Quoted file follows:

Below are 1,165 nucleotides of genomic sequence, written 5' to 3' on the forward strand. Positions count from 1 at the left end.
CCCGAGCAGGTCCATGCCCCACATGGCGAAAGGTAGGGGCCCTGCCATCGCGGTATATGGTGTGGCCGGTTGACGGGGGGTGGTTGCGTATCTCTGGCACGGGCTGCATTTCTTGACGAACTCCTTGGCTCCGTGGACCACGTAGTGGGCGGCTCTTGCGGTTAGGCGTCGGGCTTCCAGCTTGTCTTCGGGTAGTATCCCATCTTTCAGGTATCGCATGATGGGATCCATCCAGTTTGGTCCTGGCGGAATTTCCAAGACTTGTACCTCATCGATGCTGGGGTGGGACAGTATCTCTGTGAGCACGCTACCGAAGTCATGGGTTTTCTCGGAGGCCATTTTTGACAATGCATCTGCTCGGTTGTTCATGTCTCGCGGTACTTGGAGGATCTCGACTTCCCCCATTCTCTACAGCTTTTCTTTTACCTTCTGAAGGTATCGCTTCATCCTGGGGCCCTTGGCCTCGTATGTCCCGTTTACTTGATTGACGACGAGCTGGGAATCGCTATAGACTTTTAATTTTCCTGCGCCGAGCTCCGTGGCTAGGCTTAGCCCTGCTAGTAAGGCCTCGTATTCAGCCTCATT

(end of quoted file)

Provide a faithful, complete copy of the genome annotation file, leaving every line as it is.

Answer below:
Below are 1,165 nucleotides of genomic sequence, written 5' to 3' on the forward strand. Positions count from 1 at the left end.
CCCGAGCAGGTCCATGCCCCACATGGCGAAAGGTAGGGGCCCTGCCATCGCGGTATATGGTGTGGCCGGTTGACGGGGGGTGGTTGCGTATCTCTGGCACGGGCTGCATTTCTTGACGAACTCCTTGGCTCCGTGGACCACGTAGTGGGCGGCTCTTGCGGTTAGGCGTCGGGCTTCCAGCTTGTCTTCGGGTAGTATCCCATCTTTCAGGTATCGCATGATGGGATCCATCCAGTTTGGTCCTGGCGGAATTTCCAAGACTTGTACCTCATCGATGCTGGGGTGGGACAGTATCTCTGTGAGCACGCTACCGAAGTCATGGGTTTTCTCGGAGGCCATTTTTGACAATGCATCTGCTCGGTTGTTCATGTCTCGCGGTACTTGGAGGATCTCGACTTCCCCCATTCTCTACAGCTTTTCTTTTACCTTCTGAAGGTATCGCTTCATCCTGGGGCCCTTGGCCTCGTATGTCCCGTTTACTTGATTGACGACGAGCTGGGAATCGCTATAGACTTTTAATTTTCCTGCGCCGAGCTCCGTGGCTAGGCTTAGCCCTGCTAGTAAGGCCTCGTATTCAGCCTCATT